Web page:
The Crosscheck program is in effect in about 30 other ovewhelmingly Republican-controlled states right now in the U.S., and will have a substantial effect on the outcome of the presidential election between Hillary Clinton and Donald Trump.  The election is on November 8, and in a post-screening Q&A Mr. Palast urged a San Francisco audience to ask others around the country to check their voter registration.  (In California for example, the registration deadline to vote in next month's election is October 24.)

A Crosscheck caging list as reproduced in Mr. Palast's updated book "The Best Democracy Money Can Buy". 

For two hours "The Best Democracy Money Can Buy", directed by Mr. Palast and David Ambrose, rivets.  Styled in film noir tones the film sees Mr. Palast on an odyssey to confront the corrupt and expose them and their nefarious deeds in a way akin to Mr. Moore's ambush-style filmmaking.  Celebrities including activist-actresses Shailene Woodley and Rosario Dawson, appear and add cogent discussion and insight.  "You need to do this with celebrities," Mr. Palast says, while studying a menu.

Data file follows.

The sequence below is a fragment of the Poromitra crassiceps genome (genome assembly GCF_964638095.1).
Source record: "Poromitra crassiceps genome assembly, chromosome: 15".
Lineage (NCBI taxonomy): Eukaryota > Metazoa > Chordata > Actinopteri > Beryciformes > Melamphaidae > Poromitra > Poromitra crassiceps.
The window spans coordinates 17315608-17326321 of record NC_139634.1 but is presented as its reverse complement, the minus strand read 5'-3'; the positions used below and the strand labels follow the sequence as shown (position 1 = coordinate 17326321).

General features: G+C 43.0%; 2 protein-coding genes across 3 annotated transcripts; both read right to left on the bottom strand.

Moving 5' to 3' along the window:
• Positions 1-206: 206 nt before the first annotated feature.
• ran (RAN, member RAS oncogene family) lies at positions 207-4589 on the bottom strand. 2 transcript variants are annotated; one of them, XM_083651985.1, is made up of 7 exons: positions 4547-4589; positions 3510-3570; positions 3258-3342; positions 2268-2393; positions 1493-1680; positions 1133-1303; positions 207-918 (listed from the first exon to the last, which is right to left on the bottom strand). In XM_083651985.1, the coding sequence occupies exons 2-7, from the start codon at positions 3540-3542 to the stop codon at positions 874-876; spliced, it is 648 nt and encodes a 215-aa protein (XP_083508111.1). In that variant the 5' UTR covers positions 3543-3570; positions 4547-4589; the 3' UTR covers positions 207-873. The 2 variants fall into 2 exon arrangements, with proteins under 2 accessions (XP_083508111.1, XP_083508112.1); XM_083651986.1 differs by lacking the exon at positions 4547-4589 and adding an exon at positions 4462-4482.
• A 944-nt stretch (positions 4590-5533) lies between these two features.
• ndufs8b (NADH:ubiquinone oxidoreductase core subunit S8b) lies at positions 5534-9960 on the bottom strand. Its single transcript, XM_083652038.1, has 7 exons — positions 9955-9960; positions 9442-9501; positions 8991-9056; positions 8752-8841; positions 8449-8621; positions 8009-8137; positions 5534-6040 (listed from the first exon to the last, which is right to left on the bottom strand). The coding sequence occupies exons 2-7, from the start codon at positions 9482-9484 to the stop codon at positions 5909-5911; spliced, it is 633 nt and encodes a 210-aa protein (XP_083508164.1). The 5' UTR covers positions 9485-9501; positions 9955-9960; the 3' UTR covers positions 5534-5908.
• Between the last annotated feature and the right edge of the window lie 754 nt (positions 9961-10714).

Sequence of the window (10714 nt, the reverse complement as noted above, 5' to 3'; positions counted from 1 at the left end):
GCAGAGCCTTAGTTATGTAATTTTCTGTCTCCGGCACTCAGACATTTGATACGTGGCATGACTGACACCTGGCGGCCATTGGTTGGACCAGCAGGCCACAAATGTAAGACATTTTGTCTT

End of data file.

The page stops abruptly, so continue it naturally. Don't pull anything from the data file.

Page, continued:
Also anchoring the film is its executive producer Leni Badpenny (her real name), a musician who has long worked with Mr. Palast and whose own investigative and undercover work and ideas onscreen are impetus.  Mr. Palast was grateful to her, though cited her initial reluctance to appear on camera due to concerns about the protection of her identity.  On his film and his life Mr. Palast was as open a person as you might expect from his take-no-prisoners expose style of investigative reporting. 

"I want this on the record.  Everything in it is real.  I mean, everything in it - it actually happened.  Except that there is no Santa Claus - that really is (actor-activist) Ed Asner.  Spoiler alert - it has Ed Asner!"

Mr. Palast writes for Rolling Stone, and has worked for the BBC and its Newsnight program.  He has also written for The Guardian and numerous other publications.  Yet in American news media, with one or two exceptions Mr. Palast is as unwelcome as a terminal illness.

"Only the Black shows will have me on.  The paleface ones won't," Mr. Palast remarks, citing the "white-out" of his information on Republican voter suppression and purging, which disproportionately affects Black, Latino and Asian-American voters (the last a fast-rising group of new American voters.)

"Even the law we have is not enforced," Mr. Palast adds, in response to a question about trying to get a constitutional amendment that affirmatively grants the right to vote.  He wanted to put so much more into the documentary - but had to leave many things out, though said there were outtakes that were to come.